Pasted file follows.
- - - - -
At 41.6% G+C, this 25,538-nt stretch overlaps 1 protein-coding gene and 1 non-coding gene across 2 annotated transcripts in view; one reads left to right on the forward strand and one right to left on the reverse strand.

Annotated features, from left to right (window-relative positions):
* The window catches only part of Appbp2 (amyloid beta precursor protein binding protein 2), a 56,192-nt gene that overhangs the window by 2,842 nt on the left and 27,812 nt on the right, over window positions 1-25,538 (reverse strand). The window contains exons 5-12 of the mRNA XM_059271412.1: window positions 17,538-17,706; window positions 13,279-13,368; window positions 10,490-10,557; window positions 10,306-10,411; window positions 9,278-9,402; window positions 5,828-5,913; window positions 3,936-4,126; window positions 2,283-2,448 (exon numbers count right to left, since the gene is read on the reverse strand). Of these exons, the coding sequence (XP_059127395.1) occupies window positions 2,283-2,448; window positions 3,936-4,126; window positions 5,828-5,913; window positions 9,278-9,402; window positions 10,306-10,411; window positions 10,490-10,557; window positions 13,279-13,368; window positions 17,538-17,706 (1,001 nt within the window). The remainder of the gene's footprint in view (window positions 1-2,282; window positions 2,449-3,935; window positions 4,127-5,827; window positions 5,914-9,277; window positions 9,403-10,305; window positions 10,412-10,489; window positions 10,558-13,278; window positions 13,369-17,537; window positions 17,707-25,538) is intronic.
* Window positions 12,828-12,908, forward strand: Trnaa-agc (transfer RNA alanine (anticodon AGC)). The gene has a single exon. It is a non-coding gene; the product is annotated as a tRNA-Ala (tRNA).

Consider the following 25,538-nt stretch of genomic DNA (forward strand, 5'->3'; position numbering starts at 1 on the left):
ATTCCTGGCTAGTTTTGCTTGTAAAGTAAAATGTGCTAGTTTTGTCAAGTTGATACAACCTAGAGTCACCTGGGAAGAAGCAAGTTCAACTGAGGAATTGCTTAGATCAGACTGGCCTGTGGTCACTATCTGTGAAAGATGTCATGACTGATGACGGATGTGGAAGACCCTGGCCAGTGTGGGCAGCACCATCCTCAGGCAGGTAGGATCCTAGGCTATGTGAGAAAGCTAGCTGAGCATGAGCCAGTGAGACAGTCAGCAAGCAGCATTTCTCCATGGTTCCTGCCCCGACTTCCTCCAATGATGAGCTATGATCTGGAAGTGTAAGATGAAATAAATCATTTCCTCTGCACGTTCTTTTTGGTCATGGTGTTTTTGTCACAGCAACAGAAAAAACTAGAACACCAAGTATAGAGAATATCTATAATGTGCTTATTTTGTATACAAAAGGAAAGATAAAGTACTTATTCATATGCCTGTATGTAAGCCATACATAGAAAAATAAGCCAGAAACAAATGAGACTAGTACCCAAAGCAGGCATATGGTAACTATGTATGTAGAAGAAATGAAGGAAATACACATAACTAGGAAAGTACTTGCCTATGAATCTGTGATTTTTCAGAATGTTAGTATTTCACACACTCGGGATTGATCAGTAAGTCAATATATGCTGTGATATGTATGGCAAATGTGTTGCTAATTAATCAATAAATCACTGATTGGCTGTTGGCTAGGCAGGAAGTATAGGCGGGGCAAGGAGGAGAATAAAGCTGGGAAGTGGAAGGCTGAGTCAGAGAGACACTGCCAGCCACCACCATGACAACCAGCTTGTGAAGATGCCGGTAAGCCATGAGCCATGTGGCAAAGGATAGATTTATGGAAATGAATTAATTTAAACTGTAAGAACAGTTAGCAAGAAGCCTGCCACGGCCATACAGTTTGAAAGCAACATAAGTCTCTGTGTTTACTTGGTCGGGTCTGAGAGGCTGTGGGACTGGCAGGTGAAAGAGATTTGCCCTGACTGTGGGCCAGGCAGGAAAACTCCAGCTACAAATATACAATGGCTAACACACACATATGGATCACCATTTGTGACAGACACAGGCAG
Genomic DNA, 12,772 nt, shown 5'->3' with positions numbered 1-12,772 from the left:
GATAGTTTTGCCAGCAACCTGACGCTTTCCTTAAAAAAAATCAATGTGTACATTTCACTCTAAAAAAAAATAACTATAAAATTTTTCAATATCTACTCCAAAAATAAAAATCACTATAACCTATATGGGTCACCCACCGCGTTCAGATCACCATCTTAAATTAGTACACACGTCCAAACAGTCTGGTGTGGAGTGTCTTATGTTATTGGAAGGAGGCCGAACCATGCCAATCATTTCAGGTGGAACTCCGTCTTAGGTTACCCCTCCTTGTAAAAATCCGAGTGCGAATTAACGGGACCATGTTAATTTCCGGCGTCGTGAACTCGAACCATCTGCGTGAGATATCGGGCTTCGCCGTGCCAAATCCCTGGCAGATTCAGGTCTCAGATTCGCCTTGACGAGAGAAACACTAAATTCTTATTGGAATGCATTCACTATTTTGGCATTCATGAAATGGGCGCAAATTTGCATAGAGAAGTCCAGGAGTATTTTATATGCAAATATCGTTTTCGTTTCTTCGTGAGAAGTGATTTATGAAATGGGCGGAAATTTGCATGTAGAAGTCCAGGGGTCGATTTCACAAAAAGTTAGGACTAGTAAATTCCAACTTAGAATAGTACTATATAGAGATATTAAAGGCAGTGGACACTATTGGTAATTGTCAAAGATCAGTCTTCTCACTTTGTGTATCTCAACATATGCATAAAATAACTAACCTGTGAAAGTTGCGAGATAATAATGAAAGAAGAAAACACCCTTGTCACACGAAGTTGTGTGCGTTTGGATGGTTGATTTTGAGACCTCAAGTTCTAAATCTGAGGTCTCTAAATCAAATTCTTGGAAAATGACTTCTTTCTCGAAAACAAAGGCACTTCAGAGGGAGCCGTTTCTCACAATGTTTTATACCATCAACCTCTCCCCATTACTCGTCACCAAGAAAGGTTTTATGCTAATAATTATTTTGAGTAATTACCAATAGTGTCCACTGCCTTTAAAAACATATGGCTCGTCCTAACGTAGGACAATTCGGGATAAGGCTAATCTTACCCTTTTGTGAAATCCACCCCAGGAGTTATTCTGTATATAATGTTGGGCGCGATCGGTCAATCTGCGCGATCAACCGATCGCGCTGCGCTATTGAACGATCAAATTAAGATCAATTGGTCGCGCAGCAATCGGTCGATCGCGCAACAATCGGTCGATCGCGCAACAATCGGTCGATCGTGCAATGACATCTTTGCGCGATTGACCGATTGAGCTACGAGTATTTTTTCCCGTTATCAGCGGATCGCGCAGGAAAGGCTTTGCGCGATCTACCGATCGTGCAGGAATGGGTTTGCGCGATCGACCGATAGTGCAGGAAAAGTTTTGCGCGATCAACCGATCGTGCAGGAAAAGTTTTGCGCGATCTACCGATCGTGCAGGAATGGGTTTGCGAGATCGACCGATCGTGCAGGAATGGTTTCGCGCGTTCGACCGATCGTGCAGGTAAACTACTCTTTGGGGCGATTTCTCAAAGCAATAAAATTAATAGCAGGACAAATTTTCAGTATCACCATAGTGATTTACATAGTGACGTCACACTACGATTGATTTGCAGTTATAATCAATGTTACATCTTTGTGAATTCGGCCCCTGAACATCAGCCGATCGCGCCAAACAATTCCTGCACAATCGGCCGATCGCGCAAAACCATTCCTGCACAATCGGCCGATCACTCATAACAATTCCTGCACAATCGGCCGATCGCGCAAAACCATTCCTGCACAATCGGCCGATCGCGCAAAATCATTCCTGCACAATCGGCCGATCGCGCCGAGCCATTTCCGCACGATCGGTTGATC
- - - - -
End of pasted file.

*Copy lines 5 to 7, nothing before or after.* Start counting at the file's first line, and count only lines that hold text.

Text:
Consider the following 25,538-nt stretch of genomic DNA (forward strand, 5'->3'; position numbering starts at 1 on the left):
ATTCCTGGCTAGTTTTGCTTGTAAAGTAAAATGTGCTAGTTTTGTCAAGTTGATACAACCTAGAGTCACCTGGGAAGAAGCAAGTTCAACTGAGGAATTGCTTAGATCAGACTGGCCTGTGGTCACTATCTGTGAAAGATGTCATGACTGATGACGGATGTGGAAGACCCTGGCCAGTGTGGGCAGCACCATCCTCAGGCAGGTAGGATCCTAGGCTATGTGAGAAAGCTAGCTGAGCATGAGCCAGTGAGACAGTCAGCAAGCAGCATTTCTCCATGGTTCCTGCCCCGACTTCCTCCAATGATGAGCTATGATCTGGAAGTGTAAGATGAAATAAATCATTTCCTCTGCACGTTCTTTTTGGTCATGGTGTTTTTGTCACAGCAACAGAAAAAACTAGAACACCAAGTATAGAGAATATCTATAATGTGCTTATTTTGTATACAAAAGGAAAGATAAAGTACTTATTCATATGCCTGTATGTAAGCCATACATAGAAAAATAAGCCAGAAACAAATGAGACTAGTACCCAAAGCAGGCATATGGTAACTATGTATGTAGAAGAAATGAAGGAAATACACATAACTAGGAAAGTACTTGCCTATGAATCTGTGATTTTTCAGAATGTTAGTATTTCACACACTCGGGATTGATCAGTAAGTCAATATATGCTGTGATATGTATGGCAAATGTGTTGCTAATTAATCAATAAATCACTGATTGGCTGTTGGCTAGGCAGGAAGTATAGGCGGGGCAAGGAGGAGAATAAAGCTGGGAAGTGGAAGGCTGAGTCAGAGAGACACTGCCAGCCACCACCATGACAACCAGCTTGTGAAGATGCCGGTAAGCCATGAGCCATGTGGCAAAGGATAGATTTATGGAAATGAATTAATTTAAACTGTAAGAACAGTTAGCAAGAAGCCTGCCACGGCCATACAGTTTGAAAGCAACATAAGTCTCTGTGTTTACTTGGTCGGGTCTGAGAGGCTGTGGGACTGGCAGGTGAAAGAGATTTGCCCTGACTGTGGGCCAGGCAGGAAAACTCCAGCTACAAATATACAATGGCTAACACACACATATGGATCACCATTTGTGACAGACACAGGCAG
Genomic DNA, 12,772 nt, shown 5'->3' with positions numbered 1-12,772 from the left: